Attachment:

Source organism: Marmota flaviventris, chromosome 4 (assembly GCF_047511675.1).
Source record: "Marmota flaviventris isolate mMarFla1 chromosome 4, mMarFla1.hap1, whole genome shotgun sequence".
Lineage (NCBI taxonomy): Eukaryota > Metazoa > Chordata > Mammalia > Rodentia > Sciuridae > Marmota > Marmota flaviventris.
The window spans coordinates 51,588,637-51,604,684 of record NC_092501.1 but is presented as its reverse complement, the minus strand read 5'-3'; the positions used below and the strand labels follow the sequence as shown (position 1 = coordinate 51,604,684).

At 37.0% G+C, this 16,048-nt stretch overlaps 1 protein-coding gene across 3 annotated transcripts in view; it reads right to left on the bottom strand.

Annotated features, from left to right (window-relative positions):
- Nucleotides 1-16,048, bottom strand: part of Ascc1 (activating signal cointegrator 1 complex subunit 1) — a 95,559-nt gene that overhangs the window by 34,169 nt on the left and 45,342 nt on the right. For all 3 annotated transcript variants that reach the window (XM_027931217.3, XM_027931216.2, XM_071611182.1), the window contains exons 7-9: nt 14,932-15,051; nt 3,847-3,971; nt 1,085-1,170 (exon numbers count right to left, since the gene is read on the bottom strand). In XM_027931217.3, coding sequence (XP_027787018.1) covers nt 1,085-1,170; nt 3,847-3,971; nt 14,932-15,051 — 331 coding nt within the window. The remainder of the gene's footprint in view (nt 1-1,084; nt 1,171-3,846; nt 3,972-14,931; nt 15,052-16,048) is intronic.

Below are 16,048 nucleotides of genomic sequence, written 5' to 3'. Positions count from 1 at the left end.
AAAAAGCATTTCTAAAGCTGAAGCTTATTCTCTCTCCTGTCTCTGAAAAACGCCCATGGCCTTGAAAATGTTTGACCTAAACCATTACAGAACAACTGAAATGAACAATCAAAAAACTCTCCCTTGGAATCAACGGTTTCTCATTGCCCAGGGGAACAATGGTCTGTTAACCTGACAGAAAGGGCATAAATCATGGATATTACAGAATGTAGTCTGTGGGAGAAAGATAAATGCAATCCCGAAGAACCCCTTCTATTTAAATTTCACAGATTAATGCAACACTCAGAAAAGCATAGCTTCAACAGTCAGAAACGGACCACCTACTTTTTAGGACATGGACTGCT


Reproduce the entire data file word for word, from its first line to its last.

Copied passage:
Source organism: Marmota flaviventris, chromosome 4 (assembly GCF_047511675.1).
Source record: "Marmota flaviventris isolate mMarFla1 chromosome 4, mMarFla1.hap1, whole genome shotgun sequence".
Lineage (NCBI taxonomy): Eukaryota > Metazoa > Chordata > Mammalia > Rodentia > Sciuridae > Marmota > Marmota flaviventris.
The window spans coordinates 51,588,637-51,604,684 of record NC_092501.1 but is presented as its reverse complement, the minus strand read 5'-3'; the positions used below and the strand labels follow the sequence as shown (position 1 = coordinate 51,604,684).

At 37.0% G+C, this 16,048-nt stretch overlaps 1 protein-coding gene across 3 annotated transcripts in view; it reads right to left on the bottom strand.

Annotated features, from left to right (window-relative positions):
- Nucleotides 1-16,048, bottom strand: part of Ascc1 (activating signal cointegrator 1 complex subunit 1) — a 95,559-nt gene that overhangs the window by 34,169 nt on the left and 45,342 nt on the right. For all 3 annotated transcript variants that reach the window (XM_027931217.3, XM_027931216.2, XM_071611182.1), the window contains exons 7-9: nt 14,932-15,051; nt 3,847-3,971; nt 1,085-1,170 (exon numbers count right to left, since the gene is read on the bottom strand). In XM_027931217.3, coding sequence (XP_027787018.1) covers nt 1,085-1,170; nt 3,847-3,971; nt 14,932-15,051 — 331 coding nt within the window. The remainder of the gene's footprint in view (nt 1-1,084; nt 1,171-3,846; nt 3,972-14,931; nt 15,052-16,048) is intronic.

Below are 16,048 nucleotides of genomic sequence, written 5' to 3'. Positions count from 1 at the left end.
AAAAAGCATTTCTAAAGCTGAAGCTTATTCTCTCTCCTGTCTCTGAAAAACGCCCATGGCCTTGAAAATGTTTGACCTAAACCATTACAGAACAACTGAAATGAACAATCAAAAAACTCTCCCTTGGAATCAACGGTTTCTCATTGCCCAGGGGAACAATGGTCTGTTAACCTGACAGAAAGGGCATAAATCATGGATATTACAGAATGTAGTCTGTGGGAGAAAGATAAATGCAATCCCGAAGAACCCCTTCTATTTAAATTTCACAGATTAATGCAACACTCAGAAAAGCATAGCTTCAACAGTCAGAAACGGACCACCTACTTTTTAGGACATGGACTGCT